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The link between Alzheimer's disease and Down syndrome

Maureen used to be obsessed with baseball -- and then she had children. After she welcomed her son, Charlie, and his extra chromosome, she discovered her passion for writing about Down syndrome and disability-related issues.

With two...

What parents need to know

Does Alzheimer’s disease scare you? Does Down syndrome confuse you? The link between the two should excite every parent or loved one of a child with Down syndrome, because identifying that link means the chances of discovering effective therapies are closer than ever.

Child with Down syndrome

Ds to AD community: We're in this together

Here's why the link between Down syndrome and Alzheimer's disease is a game-changer. "The work going on to identify drugs that would prevent the progression or development of Alzheimer's pathology and dementia in the broader population… could be potentially applicable to Down syndrome therapy," Harpold says excitedly.

Just as impactful? "The research [the Ds community and DSRTF] support to identify drugs and therapies to address Alzheimer's pathology and Down syndrome could just as easily be applicable to people without Down syndrome and with Alzheimer’s," he adds.

Learning my son has an increased risk of developing Alzheimer’s — and at a younger age — was depressing and scary, but speaking with Dr. Harpold invigorated me with hope.

"I’ve been involved more than 40 years in research, including in many areas such as Alzheimer's disease, Parkinson's disease, epilepsy and other neurological disorders," Harpold says. "Frankly, over the past five to six years, I've not seen a field move as rapidly with as much progress as this in my entire career."

Disparities in funding

While research and funding for research into Down syndrome is increasing, it's still nowhere near the funding — or findings — generated by communities in search of treatments for other conditions, such as multiple sclerosis.

While Down syndrome affects approximately 250,000 Americans, research funding from the National Institutes of Health (NIH) is shockingly low compared to other conditions that affect approximately the same number of people — or even fewer.

The graphic below illustrates the disparity using Down syndrome population numbers reported by DSRTF and Research Down Syndrome (RDS). However, the Journal of Pediatrics reports approximately 250,000 people in the United States have Down syndrome. Using that figure, the estimated amount of funding per person by the NIH in 2012 was $80 per person.

2012 NIH Funding

Equally discouraging is the disparity between the amount of money the Down syndrome community raises each year for research vs. the amount of money other communities of equal or smaller size raise for research of their conditions.

In 2011, it is estimated that the Down syndrome community provided approximately $3 million to fund research. The multiple sclerosis community provided approximately $40 million to fund research, and the cystic fibrosis community piped approximately $30 million into research of their condition.

This is not a case of "my condition is more important than your condition." This is about health-related communities having proportionate access to funding, research and treatment. Today, more than 5 million Americans have Alzheimer's disease, a statistic that may make more people interested in Down syndrome research.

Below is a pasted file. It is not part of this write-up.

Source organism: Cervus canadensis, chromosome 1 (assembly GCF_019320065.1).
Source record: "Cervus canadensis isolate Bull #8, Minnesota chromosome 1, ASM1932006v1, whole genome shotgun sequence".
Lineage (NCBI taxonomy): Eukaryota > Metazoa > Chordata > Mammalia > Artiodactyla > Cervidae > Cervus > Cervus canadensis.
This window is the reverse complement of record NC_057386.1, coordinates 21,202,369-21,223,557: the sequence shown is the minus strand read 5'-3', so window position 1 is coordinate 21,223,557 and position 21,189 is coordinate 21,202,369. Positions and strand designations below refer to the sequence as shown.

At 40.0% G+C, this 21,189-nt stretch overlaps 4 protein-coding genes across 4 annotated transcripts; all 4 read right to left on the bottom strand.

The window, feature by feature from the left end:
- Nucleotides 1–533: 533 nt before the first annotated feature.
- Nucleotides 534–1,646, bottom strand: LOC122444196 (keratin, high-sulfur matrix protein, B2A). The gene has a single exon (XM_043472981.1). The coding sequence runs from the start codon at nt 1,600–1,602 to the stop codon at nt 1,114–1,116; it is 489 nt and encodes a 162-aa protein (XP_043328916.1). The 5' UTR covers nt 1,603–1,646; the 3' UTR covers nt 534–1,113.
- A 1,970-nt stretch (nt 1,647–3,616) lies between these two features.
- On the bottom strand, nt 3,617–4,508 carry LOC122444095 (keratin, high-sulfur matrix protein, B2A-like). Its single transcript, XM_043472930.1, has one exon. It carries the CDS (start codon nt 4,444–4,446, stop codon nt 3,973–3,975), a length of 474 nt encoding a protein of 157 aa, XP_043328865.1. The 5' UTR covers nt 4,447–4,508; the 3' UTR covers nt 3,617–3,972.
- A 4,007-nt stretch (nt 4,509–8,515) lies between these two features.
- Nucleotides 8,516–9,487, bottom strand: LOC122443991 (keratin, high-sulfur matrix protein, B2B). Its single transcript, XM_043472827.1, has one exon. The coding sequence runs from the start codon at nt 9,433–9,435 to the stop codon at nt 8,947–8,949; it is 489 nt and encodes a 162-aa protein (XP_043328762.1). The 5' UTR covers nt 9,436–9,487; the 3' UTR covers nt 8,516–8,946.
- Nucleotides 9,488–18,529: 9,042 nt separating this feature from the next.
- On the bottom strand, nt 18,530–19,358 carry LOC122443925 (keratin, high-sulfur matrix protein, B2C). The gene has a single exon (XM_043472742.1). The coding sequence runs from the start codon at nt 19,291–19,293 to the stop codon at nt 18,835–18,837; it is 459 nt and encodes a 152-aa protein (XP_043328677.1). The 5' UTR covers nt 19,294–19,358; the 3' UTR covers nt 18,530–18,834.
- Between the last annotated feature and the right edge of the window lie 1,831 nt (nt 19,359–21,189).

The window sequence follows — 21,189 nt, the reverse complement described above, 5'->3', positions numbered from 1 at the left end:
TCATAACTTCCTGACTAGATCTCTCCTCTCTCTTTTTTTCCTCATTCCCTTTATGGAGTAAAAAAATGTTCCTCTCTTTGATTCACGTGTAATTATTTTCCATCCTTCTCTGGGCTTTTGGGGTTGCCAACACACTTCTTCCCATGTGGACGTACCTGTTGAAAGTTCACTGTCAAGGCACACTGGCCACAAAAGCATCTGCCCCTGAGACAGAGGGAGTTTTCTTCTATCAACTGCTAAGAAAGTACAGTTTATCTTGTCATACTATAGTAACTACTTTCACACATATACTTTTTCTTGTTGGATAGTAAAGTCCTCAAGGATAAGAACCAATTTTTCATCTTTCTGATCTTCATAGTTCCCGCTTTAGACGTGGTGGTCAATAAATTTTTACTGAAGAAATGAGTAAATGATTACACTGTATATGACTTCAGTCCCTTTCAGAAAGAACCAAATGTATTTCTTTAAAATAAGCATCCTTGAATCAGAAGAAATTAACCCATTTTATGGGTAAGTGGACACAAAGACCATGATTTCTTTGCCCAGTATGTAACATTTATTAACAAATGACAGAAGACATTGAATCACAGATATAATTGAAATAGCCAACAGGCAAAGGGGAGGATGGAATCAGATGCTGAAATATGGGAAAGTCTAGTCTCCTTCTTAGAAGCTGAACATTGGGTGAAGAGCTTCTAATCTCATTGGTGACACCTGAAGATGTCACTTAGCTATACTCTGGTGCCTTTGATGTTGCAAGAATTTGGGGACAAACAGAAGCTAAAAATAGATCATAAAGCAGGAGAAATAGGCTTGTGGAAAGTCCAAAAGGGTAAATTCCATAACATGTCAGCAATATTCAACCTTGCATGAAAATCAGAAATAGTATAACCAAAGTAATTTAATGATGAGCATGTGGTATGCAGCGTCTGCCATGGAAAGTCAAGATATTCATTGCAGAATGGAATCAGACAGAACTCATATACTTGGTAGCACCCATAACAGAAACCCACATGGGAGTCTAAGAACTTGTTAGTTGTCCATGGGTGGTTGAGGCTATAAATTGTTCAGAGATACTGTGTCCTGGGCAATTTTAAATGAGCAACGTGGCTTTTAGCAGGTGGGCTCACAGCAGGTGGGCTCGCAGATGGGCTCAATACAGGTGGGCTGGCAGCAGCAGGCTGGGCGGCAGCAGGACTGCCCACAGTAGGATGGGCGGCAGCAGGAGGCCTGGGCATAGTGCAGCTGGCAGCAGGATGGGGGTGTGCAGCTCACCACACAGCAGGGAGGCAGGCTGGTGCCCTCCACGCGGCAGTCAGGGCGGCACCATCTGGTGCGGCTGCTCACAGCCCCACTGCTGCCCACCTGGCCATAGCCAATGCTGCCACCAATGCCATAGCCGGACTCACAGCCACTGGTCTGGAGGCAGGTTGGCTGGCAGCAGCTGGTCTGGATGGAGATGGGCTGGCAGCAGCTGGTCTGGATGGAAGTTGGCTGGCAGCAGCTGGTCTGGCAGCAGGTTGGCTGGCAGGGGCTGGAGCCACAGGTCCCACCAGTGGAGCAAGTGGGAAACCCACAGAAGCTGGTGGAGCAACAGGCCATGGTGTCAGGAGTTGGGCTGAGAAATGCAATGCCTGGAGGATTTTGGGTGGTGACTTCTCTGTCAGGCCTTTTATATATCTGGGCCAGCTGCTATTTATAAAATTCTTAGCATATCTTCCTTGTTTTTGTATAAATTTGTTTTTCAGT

What's holding the Ds community back?

Why is fundraising and research progress greater for health conditions that affect as many or even fewer people than Down syndrome? "The problem with Down syndrome is that it's a triplication of an entire chromosome, so researchers are confronted with perhaps 300 to 400 genes that are triplicated," Harpold says. "In a sense, it's saying, 'that’s looking for a needle in a haystack.'"

As a parent, I can attest to my lack of knowledge about the link between Ds and AD, and I admit I had little interest in learning much of the science because, well, it's science (said the stereotypical female).

My family and I have raised money for our local Down syndrome organization for more than 3 years now, totaling nearly $20,000. I wouldn't change a thing — our local organization depends on fundraisers to help support critical programs and services. But my eyes have been opened. I now understand the importance of research to improve my child's future, as well as his present.

And research is under way. Harpold doesn't withhold his enthusiasm as he describes the infrastructure that is accessible to researchers seeking clinical trials. Roche Pharmaceuticals is nearing completion of a phase 1 clinical trial and commitment to phase 2 clinical trials to test a new drug in people ages 18 to 30 years old with Down syndrome.

Rally cry to step up

Dr. Robert C. Schoen has worked with Research Down Syndrome since its inception in 2010. He also points to the disparities in NIH funding, and a lag in fundraising within the Down syndrome community, compared with other health-related fundraising organizations affecting similarly sized numbers of people as Down syndrome.

"I would encourage every parent to become aware of the tools and research done and find some way, whether with money or time, to make this an important part of your life to accept and be open to the promise of this research."

Parents, get involved!

You don't have to be a scientist to understand our children need our help to ensure that their futures have as much possibility and opportunity as research can afford them.

An easy way to get involved is to find out about the existing organizations that support Down syndrome research:

More about Down syndrome

Down syndrome: Is awareness overdone and action overdue?
Divorce: Does "Down syndrome advantage" exist?
Down syndrome advocates call for justice, training

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